A few years ago I participated in a special event for online marketing. The organizer, a genuinely caring person, wanted to send participants a gift. She sent a box of caramel candy. I appreciated the gesture, but I had to give away the candy. I just don’t eat it.
An acquaintance got a gift from a company to thank him for being a good customer: a box of chocolate with nuts. He was allergic to nuts and his doctor had just put him on a sugar-free diet.
A marketer decided to send Christmas cards to the many people who’d signed up for his high-priced coaching program. The envelopes were addressed by hand, apparently by his children. Inside, the cards held a standard printed message – not even a handwritten note.
A real estate agent sent her client a scratch-and-sniff card as a thank you – after representing that client in sale and purchase of his homes.
Each of these stories demonstrates what’s becoming increasingly common: fake personalization.
We’ve all been encouraged to personalize our interactions with clients. Research actually supports this advice.
In particular, a study attributed to Robert Cialdini mailed a survey with 3 different cover letter set-ups: a printed letter; a printed letter with a handwritten message; and a printed letter with a handwritten message on a Post-It note.
Only 36% responded to the plain printed letter; adding a handwritten note raised the response rate to 48%; adding a post-it hit a home run with a 75% response rate.
Was there some magic in the sticky note? Apparently not: a blank post-it note evoked a 42% response rate, not much higher than the printed letter.
Cialdini suspected the respondents were responding to apparent effort by the sender. Some effort was required to produce a handwritten note, and an even greater effort was required to add the sticky note.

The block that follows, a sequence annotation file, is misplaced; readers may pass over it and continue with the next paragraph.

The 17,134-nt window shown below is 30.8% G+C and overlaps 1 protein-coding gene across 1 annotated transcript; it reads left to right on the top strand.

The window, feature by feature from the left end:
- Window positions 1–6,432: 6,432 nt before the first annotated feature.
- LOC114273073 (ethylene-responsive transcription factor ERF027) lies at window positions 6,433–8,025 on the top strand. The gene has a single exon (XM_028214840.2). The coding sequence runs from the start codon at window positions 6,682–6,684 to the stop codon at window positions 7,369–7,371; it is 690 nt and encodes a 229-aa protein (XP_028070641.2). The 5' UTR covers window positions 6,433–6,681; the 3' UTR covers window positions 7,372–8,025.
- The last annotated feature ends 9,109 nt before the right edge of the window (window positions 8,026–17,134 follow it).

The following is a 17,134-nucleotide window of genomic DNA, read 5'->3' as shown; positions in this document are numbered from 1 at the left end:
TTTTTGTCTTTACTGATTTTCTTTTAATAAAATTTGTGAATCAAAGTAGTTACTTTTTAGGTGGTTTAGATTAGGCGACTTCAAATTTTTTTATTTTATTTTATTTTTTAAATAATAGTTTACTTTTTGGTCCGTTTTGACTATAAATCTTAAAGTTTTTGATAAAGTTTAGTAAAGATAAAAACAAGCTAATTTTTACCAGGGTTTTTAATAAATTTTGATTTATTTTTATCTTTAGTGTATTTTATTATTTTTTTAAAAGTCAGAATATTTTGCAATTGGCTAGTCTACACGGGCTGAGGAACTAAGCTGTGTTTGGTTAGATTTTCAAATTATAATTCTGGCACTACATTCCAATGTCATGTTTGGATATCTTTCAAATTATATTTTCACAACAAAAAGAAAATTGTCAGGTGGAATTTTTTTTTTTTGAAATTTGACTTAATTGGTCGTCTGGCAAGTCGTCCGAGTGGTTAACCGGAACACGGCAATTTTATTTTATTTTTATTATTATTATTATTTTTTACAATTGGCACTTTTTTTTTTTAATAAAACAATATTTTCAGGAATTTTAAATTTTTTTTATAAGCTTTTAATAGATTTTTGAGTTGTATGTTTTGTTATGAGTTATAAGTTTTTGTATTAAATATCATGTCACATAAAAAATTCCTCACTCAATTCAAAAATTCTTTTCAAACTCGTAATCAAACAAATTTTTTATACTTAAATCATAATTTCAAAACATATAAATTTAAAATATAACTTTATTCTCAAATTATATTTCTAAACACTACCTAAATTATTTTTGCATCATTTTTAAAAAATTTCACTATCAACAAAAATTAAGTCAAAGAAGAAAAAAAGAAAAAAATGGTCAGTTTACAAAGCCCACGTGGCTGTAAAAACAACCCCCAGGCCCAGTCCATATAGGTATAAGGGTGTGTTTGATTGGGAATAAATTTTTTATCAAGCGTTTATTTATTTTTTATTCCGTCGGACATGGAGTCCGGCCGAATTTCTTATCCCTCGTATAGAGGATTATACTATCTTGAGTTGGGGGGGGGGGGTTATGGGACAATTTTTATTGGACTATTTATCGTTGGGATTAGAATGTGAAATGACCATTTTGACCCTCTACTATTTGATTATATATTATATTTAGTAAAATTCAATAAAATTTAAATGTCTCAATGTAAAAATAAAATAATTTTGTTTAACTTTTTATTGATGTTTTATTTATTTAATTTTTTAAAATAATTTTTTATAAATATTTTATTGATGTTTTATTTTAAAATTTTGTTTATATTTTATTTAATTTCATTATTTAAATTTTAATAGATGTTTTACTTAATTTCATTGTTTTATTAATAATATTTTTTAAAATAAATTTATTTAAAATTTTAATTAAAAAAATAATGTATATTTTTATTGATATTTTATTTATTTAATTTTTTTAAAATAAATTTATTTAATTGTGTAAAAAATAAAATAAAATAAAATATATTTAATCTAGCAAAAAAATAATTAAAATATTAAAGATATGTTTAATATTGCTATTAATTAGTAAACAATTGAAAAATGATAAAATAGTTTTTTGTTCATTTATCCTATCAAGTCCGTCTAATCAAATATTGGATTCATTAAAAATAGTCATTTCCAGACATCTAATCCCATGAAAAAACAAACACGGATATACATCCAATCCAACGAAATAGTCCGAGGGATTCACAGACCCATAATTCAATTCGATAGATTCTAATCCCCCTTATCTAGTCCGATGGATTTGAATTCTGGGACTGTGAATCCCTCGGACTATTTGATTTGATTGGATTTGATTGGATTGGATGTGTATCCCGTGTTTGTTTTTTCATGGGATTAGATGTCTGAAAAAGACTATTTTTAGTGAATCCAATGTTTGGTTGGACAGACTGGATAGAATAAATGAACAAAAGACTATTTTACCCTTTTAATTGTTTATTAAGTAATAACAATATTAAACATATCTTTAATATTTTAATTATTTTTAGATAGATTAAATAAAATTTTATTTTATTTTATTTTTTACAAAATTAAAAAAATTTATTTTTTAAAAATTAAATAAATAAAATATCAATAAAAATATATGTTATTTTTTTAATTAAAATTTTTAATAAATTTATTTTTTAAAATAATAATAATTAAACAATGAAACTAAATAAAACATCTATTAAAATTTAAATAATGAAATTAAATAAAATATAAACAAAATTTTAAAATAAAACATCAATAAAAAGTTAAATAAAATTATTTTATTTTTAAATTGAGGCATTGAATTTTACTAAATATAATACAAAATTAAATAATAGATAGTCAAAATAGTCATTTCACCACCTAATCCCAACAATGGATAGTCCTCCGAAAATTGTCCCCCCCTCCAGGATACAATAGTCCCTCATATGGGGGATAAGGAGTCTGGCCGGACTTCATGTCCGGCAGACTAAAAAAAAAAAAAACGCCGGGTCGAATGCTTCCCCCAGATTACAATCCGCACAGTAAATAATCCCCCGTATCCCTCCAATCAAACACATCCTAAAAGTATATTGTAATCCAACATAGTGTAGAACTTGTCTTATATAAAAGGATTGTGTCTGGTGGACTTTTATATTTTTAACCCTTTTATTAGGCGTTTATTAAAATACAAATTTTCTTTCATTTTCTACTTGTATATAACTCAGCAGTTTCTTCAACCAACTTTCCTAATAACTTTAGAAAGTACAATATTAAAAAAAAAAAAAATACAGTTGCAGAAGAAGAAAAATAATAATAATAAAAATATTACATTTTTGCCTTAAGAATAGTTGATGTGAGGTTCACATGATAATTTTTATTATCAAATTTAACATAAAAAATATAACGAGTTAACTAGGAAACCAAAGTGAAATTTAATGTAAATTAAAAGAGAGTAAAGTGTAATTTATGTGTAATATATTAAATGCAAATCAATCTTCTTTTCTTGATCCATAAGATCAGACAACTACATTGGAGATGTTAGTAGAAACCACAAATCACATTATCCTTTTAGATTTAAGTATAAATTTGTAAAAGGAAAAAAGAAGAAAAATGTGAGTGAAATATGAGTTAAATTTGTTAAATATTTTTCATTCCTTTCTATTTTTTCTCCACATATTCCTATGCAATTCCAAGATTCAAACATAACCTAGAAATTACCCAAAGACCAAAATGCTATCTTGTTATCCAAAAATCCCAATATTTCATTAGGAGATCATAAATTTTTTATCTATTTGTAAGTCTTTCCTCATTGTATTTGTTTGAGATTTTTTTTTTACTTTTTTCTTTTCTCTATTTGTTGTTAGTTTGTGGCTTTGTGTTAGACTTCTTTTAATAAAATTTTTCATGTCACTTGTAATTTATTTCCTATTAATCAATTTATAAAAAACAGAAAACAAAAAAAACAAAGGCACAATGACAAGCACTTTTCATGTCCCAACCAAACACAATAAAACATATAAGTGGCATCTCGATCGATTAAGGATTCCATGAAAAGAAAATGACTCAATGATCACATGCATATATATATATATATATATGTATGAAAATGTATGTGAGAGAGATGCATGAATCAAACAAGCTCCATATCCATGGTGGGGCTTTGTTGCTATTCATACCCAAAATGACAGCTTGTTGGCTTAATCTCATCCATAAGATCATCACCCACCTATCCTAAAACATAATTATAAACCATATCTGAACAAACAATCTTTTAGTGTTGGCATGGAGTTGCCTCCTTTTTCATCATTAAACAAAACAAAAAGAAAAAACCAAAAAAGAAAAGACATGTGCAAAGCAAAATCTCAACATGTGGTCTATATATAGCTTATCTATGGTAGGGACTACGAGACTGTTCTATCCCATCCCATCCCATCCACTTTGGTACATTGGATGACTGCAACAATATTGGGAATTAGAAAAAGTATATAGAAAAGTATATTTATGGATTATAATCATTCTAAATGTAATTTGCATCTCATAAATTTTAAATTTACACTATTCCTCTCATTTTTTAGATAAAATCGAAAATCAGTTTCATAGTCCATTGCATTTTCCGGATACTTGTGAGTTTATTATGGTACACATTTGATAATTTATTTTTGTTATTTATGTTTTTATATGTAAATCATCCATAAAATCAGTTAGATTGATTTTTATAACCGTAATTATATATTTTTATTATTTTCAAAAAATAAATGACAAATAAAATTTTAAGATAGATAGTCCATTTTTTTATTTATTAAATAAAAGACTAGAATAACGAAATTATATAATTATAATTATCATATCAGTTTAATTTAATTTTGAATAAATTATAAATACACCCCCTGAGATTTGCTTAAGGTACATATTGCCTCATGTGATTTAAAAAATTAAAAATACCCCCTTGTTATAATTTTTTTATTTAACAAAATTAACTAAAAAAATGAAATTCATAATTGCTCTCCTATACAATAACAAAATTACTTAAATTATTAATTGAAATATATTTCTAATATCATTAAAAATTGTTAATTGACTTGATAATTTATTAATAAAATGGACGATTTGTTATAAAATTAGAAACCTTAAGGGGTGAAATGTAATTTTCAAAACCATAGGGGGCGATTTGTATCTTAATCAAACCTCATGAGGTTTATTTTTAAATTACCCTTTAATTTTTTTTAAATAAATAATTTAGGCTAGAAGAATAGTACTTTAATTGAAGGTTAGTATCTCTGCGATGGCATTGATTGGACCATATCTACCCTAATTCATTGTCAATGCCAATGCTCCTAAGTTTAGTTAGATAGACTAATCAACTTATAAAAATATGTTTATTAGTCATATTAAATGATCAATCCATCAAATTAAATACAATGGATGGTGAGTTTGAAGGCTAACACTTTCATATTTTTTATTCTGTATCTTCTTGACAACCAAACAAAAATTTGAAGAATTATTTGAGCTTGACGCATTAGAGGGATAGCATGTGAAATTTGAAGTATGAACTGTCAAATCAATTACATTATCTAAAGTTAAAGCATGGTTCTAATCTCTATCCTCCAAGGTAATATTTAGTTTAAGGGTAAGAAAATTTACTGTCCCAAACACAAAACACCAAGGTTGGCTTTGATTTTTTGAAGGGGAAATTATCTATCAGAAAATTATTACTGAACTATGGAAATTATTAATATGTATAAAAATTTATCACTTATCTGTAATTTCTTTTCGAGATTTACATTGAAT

Trying to get personal in an online environment
When you’re marketing yourself as a professional service, you might believe you need to promote your personal side. Your clients want to know there’s a person. And when someone’s done something special, you might feel impelled to respond with a personal note to communicate your appreciation of specialness.
But getting personal can become meaningless on the one hand or intrusive on the other.
Meaningless: If everybody does the same thing, recipients will recognize it’s a ploy to grab attention.
Sometimes I get a personal note from someone I met at a networking event, or a thank you from someone whose services I bought.
I know exactly what they’re doing. For all I know, they’ve hired assistants to imitate their handwriting.
But handwritten sticky notes are 100 times better than those printed cards designed to mimic handwriting. Every year, I get a few holiday cards that obviously came from that company.
What to do instead:
If you send cards, write a short personal note on each one – something that shows you’re directly addressing the recipient.
No time to write all those cards? Send a personal email to your special colleagues and clients.
Intrusive: Sometimes you’re advised to pick up the phone and call people. If you don’t know them, you might not be perceived as personal and friendly. You might be seen as intrusive. It’s usually better to set up a call via email: “I’ll call you at 2 PM Tuesday, if that’s okay,” and send a reminder.
It’s hard to believe, but some of us remember when a long-distance call cost more than a local call. At one time the cost was so great, people held off making those calls!. Holiday phone calls were a very big deal.
Today it’s easy to pick up the phone or hook up to Skype to call New Mexico or New Guinea.
As a result, some people don’t realize they’re talking to another time zone. Calling at 3:30 PM seems reasonable … unless you happen to be in Los Angeles and you’re calling me in Philadelphia. At 6:30 I’m thinking about my dinner or my Zumba class.
Phone calls are always an interruption.
Recently I was trying to record a video and forgot to shut off my phone. Suddenly I heard a familiar musical tone and the rest was history.
To be sure, I’ve had a few wonderful experiences with people who called me out of the blue to set up a joint venture or a client relationship. Those people were courteous, friendly, and purposeful. They had done their homework and knew exactly what they wanted.
They introduced themselves immediately and. told me what they wanted. They didn’t begin with, “Hi, is this Cathy? How are you today?” They know that opening sounds like a sales pitch.
A well-written email can seem more personal than anything else.
You’ll show you took time to compose your
And let’s hope somebody doesn’t get the bright idea to preprint the sticky notes! We need something personal.